Friday, August 21, 2009

3rd Week of August

Notes from Your Farm
Rain and sun, rain and sun and lots of work to be done. We are keeping warm this week and thrilled with a fabulous bean harvest. The tomatoes plants have done much better than seems possible under the heavy yoke of late blight. Farm morale is high even with the high heat and humidity. Thank you farm crew: Elizabeth, Bradley and all the trainees.

So what's in store for the fall harvest? Look for cool weather-sweetened collards and kale, broccoli, cabbage and cauliflower, radishes, bok choi, napa cabbage, daikon, dill, cilantro, carrots, and even parsnips and rutabagas for the adventure of it. We would've been planting these crops early if the temperatures had been lower, but the extreme heat is unkind to both germination and growth of cool-weather crops, so we are waiting for a cooler window of opportunity.

BEANANZA! Unlimited "Pick Your Own" this week! The beans are loaded!

We have some excellent cookbooks here for sale that are a great match for seasonal and local eating.
  • Simply in Season Cookbook: has recipes in order for Spring, Summer, Fall, and Winter crops.
  • Farmer John Cookbook: from the quirky Farmer John of the "Real dirt on Farmer John" movie fame. His Angelic Organics CSA is one of the best known in the country.
  • Simply in Season Children's Cookbook: Fun, easy, and quick to prepare recipes to do with children.

Pick Your Own Field Highlights:

  • Ground Cherries: check out these tasty little paper-husked treat that have a hint of pineapple. Pick when paper turns golden brown or fruit is on the ground.
  • Pole beans: including Red Noodle and Roma types, down at the low end of the PYO fieldCut flowers: zinnias, snapdragons, celosia .
  • Basil: is ready: pinch off the tips just above where they branch--not sure, ask Bradley.
  • Tromboncino Squash Tower: Check out this rapidly growing vine and the bamboo tower that Bradley made for it.
  • Summer Savory: this herb located beyond the grapes in the PYO field. Very strong by itself, it is excellent with tomatoes.
  • Edible flowers: Nasturtiums, and Calendula and Borage are edible and are located also toward the end of the PYO field.
  • Sungold cherry tomatoes: yes, they have the late blight too--but there are some tomatoes there.
  • Heirloom tomatoes: various types located in the first row.

Homefields, our nonprofit host and landlord, is looking for a few volunteers to help out with the United Way "Day of Sharing" at Homefields. This is an event that allows Millersville University students to become involved in a community service project. We are looking for volunteers to either select plants to beautify the Homefields residential property and/ or volunteers to help direct the MU students on the morning of Sat, Sept 12 as they do various jobs around the Homefields property. Please contact Joyce Smedley at if you are interested in volunteering or would like more information.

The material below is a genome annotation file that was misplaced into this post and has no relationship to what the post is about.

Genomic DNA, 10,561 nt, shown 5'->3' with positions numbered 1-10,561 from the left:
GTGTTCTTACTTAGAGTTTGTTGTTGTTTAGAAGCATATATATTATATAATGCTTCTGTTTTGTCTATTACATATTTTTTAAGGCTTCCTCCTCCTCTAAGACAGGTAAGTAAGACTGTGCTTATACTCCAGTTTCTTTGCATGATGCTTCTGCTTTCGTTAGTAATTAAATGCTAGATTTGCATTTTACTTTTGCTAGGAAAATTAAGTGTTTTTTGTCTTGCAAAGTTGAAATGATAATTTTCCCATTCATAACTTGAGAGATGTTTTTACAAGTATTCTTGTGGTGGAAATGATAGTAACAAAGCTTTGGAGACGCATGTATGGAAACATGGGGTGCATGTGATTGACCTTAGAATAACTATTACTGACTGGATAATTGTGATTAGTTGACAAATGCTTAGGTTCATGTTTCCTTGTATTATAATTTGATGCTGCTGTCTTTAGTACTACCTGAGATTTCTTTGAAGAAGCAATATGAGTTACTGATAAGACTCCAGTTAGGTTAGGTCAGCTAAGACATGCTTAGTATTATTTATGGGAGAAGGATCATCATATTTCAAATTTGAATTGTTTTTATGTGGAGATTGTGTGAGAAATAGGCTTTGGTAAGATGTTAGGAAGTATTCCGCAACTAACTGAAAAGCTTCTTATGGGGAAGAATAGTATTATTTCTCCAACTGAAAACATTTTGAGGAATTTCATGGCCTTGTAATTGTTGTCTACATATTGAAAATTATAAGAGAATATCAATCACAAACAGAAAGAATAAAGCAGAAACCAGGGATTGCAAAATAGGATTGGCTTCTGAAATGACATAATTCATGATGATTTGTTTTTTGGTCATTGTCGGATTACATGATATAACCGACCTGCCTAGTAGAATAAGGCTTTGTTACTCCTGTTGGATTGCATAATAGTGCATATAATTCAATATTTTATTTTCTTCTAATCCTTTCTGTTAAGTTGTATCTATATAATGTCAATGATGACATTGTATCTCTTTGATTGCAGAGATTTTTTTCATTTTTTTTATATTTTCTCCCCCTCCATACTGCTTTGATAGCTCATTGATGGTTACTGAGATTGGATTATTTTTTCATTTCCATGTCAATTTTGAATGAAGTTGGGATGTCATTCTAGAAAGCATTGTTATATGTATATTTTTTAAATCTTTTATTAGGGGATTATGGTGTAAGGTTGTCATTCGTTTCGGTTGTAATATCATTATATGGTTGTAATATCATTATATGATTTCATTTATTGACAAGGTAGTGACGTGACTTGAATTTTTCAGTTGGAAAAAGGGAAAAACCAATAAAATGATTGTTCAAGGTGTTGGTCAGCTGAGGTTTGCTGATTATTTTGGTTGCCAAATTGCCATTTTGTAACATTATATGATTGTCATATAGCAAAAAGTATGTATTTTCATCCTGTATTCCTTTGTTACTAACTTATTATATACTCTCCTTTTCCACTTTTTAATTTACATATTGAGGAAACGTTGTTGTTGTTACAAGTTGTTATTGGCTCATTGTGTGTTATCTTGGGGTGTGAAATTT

Homefields is also beginning monthly meetings called "Sharing Homefields" to expand the mission, property and resources of Homefields. Please see the flyer on the distribution table for more information.
About Some of the Characters:
  • Asian and Italian type eggplants: the slender Japanese type eggplants are usually sweeter and milder than the classic Italian types. Their color is fabulous too.
    Coating slices with oil and soy sauce and grilling them is quick and delicious.
  • Carrots: munch on them like a marauding rabbit or see Maple carrot recipe below
  • Mars: these red onions can be used now or kept for storage
  • Zucchini: see recipe below.

Lucy's Zucchini Burgers

Advance prep: Grate some zucchini. Grate some onion. Combine in a bowl with bread crumbs, a little cooked rice, one beaten egg, and whatever spices you like. Form into patties, place on a paper towel on a plate and put into fridge: either overnight, or at least an hour or two. (This will release some of the moisture.)

Final prep: Coat with flour. Lightly sauté in frying pan in olive oil and butter. Serve on any bread you like. Really good with goat cheese and tomato, tziki, or mustard.

--shared by Elizabeth Swope, Asst. Farm Manager

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